If men and boys beat and murder anyone outside their families it is certainly seen as “socially disruptive.” Think king hits.
But that’s not all: “The growing social and economic disempowerment of men is increasingly the driver of family-based violence…[working class male work] has become “feminised.”
In other words, domestic violence occurs entirely in the working classes, “newly arrived ethnic groups,” and fatherless sons of single mothers are apparently particularly prone, says Ahmed.
This is drivel deserving of a hundred Orders of Arrogant Ignorance. It is well-estabished that domestic violence occurs in every demographic, and I can personally attest to that, the perpetrator in my family of origin being, like Ahmed, a doctor, and not at all economically disempowered, or disempowered in any other way either.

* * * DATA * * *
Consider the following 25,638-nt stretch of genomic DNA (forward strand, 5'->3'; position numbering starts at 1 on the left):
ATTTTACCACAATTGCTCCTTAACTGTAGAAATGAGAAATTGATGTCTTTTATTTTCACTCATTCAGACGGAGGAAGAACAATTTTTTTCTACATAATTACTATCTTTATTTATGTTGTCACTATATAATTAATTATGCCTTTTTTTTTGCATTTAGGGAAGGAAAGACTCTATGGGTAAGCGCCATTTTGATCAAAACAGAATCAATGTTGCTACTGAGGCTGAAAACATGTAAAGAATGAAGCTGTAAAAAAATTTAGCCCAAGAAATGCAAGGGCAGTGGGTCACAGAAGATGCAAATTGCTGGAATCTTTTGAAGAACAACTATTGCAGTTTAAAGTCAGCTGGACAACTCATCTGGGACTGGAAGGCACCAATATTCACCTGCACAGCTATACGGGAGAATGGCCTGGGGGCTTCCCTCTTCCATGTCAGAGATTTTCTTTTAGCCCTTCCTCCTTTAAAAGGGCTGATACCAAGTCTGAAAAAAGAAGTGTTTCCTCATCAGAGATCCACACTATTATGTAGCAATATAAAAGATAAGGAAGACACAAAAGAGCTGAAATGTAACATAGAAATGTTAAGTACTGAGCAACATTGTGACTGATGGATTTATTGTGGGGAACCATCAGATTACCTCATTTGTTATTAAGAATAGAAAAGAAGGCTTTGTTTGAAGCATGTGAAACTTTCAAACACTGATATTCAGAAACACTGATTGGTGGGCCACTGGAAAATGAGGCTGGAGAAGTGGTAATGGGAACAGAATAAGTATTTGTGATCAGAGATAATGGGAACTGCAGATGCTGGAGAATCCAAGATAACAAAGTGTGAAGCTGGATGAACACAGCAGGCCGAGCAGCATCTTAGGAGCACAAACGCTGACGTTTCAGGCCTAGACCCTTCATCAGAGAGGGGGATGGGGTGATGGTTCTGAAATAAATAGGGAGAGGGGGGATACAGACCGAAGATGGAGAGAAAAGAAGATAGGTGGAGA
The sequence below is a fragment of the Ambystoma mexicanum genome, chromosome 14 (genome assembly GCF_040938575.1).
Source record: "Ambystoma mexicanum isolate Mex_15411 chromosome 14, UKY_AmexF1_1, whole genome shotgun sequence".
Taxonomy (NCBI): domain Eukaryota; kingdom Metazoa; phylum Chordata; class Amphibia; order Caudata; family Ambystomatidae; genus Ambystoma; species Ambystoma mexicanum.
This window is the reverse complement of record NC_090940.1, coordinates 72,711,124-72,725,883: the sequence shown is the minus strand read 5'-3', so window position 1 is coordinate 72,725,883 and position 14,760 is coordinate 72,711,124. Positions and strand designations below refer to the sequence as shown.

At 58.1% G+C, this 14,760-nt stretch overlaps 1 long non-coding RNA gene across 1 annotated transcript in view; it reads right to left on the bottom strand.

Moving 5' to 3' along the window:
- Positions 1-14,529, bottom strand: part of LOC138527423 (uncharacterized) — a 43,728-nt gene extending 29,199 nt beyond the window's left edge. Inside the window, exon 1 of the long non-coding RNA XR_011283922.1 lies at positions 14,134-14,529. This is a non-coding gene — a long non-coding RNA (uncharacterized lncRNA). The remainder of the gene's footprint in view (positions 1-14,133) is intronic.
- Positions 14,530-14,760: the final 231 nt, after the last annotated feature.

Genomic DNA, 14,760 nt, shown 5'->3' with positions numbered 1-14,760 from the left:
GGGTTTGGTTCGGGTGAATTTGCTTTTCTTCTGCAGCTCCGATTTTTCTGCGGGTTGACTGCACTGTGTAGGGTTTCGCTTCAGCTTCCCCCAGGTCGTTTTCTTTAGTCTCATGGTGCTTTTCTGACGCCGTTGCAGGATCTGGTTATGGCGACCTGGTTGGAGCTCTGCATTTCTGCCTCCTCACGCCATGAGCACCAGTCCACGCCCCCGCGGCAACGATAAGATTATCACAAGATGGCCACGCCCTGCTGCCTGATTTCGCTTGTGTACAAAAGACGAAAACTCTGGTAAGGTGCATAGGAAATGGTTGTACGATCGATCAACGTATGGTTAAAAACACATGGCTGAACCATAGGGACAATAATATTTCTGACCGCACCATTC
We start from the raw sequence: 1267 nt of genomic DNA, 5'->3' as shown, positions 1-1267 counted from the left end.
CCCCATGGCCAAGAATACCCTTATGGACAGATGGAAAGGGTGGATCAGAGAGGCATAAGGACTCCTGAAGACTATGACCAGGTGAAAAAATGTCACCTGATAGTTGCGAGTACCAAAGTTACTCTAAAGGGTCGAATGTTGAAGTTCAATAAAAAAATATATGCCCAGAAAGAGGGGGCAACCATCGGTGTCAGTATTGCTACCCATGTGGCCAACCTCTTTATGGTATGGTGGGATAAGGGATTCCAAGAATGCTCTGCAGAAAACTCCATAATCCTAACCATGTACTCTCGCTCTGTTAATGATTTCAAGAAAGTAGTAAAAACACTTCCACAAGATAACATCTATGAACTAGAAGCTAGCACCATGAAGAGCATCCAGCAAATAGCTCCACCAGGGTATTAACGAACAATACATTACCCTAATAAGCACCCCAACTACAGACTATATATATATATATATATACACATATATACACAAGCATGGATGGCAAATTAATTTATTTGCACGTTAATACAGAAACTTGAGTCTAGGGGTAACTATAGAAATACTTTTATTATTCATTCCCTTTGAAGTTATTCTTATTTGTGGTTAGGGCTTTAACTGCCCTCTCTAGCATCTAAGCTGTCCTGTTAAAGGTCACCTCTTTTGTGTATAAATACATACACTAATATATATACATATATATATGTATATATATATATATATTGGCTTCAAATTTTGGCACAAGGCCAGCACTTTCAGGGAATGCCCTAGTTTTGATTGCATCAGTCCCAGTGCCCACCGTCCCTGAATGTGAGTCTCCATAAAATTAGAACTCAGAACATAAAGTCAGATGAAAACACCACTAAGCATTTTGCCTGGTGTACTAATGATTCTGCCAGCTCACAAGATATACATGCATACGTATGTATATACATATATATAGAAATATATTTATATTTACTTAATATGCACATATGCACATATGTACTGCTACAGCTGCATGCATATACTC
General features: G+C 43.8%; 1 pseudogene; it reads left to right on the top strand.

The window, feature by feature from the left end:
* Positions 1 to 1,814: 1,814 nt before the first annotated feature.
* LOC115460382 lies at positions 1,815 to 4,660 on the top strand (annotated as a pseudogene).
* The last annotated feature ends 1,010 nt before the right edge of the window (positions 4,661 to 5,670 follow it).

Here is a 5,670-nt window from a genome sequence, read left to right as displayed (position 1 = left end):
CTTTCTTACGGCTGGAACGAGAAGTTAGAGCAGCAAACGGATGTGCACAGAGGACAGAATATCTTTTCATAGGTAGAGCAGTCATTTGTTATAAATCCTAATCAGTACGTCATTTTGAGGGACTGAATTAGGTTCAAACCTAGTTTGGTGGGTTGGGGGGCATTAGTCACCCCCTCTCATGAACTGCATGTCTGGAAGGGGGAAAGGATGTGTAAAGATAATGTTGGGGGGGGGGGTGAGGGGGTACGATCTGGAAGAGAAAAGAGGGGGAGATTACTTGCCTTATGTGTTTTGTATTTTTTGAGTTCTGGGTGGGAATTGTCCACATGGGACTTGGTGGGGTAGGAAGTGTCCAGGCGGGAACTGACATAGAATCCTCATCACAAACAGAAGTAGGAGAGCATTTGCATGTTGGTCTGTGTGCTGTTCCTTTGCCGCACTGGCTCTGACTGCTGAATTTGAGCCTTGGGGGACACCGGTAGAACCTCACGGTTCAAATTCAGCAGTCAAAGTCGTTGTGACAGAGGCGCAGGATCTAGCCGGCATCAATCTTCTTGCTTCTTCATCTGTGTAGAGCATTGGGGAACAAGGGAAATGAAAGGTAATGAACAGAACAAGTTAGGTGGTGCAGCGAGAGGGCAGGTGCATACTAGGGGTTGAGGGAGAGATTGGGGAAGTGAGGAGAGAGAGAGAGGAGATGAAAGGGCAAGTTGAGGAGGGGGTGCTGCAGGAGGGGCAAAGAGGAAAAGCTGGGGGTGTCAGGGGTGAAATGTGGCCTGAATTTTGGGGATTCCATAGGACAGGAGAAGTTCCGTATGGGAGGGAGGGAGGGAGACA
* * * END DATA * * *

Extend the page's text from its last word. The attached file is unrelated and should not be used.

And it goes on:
While it is true that there are male victims of domestic violence and they shouldn’t be neglected, drivel such as this is of no help to them or anybody else.
It’s also true that a particular view of gender relations can at times be less than helpful. However, domestic violence and murder are crimes, and those who perpetrate the crimes are criminals. Gender relations do not a beater and a murderer make, and men like Ahmed need to grasp that.
With mansplainers like White Ribbon Ambassador Ahmed as our “friend,” who needs enemies?
Men forgotten in violence debate
THE AUSTRALIAN FEBRUARY 09, 2015 12:00am
THERE is too little acknowledgment of the importance of male disempowerment in debates surrounding domestic violence. Gender relations have changed dramatically in the past few decades, but discussions about family violence are stuck in the mindset of 1970s radical feminism.